Myers-Briggs and What It Means for You

 September 11, 2018

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Before coming to Duke, I worked in the aerospace industry for over a decade. I worked with and managed people with personalities similar to and different from mine. During that time, I noticed some key points about myself: I tend to not overthink small details, and I feel comfortable with deriving my own work from the big picture. I’m okay with jumping from project to project, and I don’t get along well with tracking long-term plans.

Imagine my frustration when communicating with people who prefer working on one project at a time, or those who need a clearly identified task before starting. Not to mention the bosses who tended to ask for my plans several months ahead.

The other side was frustrated with me, too, I can assume, making me a somewhat inefficient communicator and manager.

What I Should Have Known

People are wired very differently. I was first exposed to this fact around two years ago, during my first year at Duke. I learned this during my first ever Myers-Briggs workshop “How Do You Lead People Who Are Not Like You?”, offered as part of The Graduate School’s Professional Development Series. And recently I was reminded of this information during a similar workshop, “Using Myers-Briggs Type Indicator (MBTI) with Madra Britt,” offered by the PhD Plus program.

As a part of Duke, you’ve undoubtedly seen workshops like these advertised. They’re aimed at different topics, with a common thread: the participants take a short assessment that identifies their personality type and then learn what that type means for their communication, productivity, management skills, etc.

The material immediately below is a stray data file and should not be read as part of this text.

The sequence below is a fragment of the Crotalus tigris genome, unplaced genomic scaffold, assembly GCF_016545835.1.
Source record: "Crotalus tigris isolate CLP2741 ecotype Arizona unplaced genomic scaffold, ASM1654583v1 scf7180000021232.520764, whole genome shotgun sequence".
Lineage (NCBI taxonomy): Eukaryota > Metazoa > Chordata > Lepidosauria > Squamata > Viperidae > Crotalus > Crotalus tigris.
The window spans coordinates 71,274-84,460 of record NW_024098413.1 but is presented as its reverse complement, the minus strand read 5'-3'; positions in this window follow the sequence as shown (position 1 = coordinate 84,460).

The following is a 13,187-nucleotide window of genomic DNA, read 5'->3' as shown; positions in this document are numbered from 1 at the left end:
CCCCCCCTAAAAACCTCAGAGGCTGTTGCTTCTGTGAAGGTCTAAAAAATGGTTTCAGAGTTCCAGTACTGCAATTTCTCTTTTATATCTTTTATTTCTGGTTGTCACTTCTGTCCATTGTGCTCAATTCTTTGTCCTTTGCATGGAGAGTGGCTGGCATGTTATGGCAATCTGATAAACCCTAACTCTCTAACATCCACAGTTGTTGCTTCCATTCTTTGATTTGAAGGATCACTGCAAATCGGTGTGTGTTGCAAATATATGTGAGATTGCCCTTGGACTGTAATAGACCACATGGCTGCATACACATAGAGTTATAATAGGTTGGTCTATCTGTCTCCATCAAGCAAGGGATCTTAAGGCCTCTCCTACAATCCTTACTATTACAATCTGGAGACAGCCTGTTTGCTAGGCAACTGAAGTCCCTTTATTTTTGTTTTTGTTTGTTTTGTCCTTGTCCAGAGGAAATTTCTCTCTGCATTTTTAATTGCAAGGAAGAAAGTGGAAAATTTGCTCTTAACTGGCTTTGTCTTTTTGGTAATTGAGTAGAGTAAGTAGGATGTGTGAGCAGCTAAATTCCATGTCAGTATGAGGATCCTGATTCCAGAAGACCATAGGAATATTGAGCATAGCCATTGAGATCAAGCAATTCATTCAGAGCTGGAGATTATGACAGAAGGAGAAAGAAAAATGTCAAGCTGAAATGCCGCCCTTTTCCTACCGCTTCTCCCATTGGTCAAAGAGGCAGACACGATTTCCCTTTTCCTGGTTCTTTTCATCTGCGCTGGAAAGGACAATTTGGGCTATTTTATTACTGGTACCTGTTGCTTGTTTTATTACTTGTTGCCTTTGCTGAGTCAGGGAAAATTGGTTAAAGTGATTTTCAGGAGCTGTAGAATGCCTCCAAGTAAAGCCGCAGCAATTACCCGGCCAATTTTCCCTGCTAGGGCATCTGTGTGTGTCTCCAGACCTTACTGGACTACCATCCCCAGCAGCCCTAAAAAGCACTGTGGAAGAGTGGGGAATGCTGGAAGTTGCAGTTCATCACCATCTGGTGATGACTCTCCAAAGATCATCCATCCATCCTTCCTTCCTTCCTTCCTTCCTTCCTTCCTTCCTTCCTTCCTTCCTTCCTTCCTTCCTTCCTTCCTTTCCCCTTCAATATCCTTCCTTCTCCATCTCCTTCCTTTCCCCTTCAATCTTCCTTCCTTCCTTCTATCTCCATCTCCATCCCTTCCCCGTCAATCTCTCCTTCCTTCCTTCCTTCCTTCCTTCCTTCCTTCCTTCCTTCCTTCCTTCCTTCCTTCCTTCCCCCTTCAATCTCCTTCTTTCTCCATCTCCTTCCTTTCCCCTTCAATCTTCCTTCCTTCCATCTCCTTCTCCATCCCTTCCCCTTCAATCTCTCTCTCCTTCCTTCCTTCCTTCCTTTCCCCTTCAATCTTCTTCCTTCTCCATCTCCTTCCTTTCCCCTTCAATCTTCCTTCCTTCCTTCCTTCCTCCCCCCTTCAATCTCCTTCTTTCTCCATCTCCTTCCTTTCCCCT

The Myers-Briggs Type Indicator (MBTI) is a well-researched assessment tool. Its approach is to identify a person as one of 16 distinct personality types, each with a unique perception of the world. MBTI is probably the most promoted personality indicator, but it is not the only one. You can try The Big Five or Keirsey Temperaments, for example. Sometimes, the large number of options make it almost hard to choose.



MBTI Experience

For personal experience, you should attend a workshop on one of these, or at least do the free assessment. It can be very liberating to realize that your behavior is not unique, but somehow wired inside and typical to others. The look on the participants’ faces, after the assessment and clarification, is priceless.

The MBTI experience allowed me to name my frustration and reflect on what I could have done differently.

Use Your Advantage

Your experience can be different.

After the workshop, you can be aware of what works best for you, and this could be extremely powerful. Don’t use it as an excuse why you can’t do better in a particular situation or in interactions with certain types of people. Rather, treat it as a starting point and think how you can grow and improve.

Adapting your message is the key. Personally, I started listening more.

Paying attention allows you to identify the focus and personality traits of your employee, coworker or partner. Then you can choose how to communicate in the best way, for you to feel comfortable, and for the other side to listen and cooperate.

It really does make a lot of difference.

Editors' note: You can take advantage of the workshop the author describes, How Do You Lead People Who Are Not Like You? A Myers-Briggs Type Workshop, on September 24, 2018.



Dani Levin
Dani Levin

Ph.D. student, Mechanical Engineering and Materials Science

Dani is a third-year PhD student in the Mechanical Engineering and Materials Science (MEMS) department. His research topics include energy harvesting from non-linear aeroelastic effects, and efficient unsteady aerodynamics modelling using Volterra series.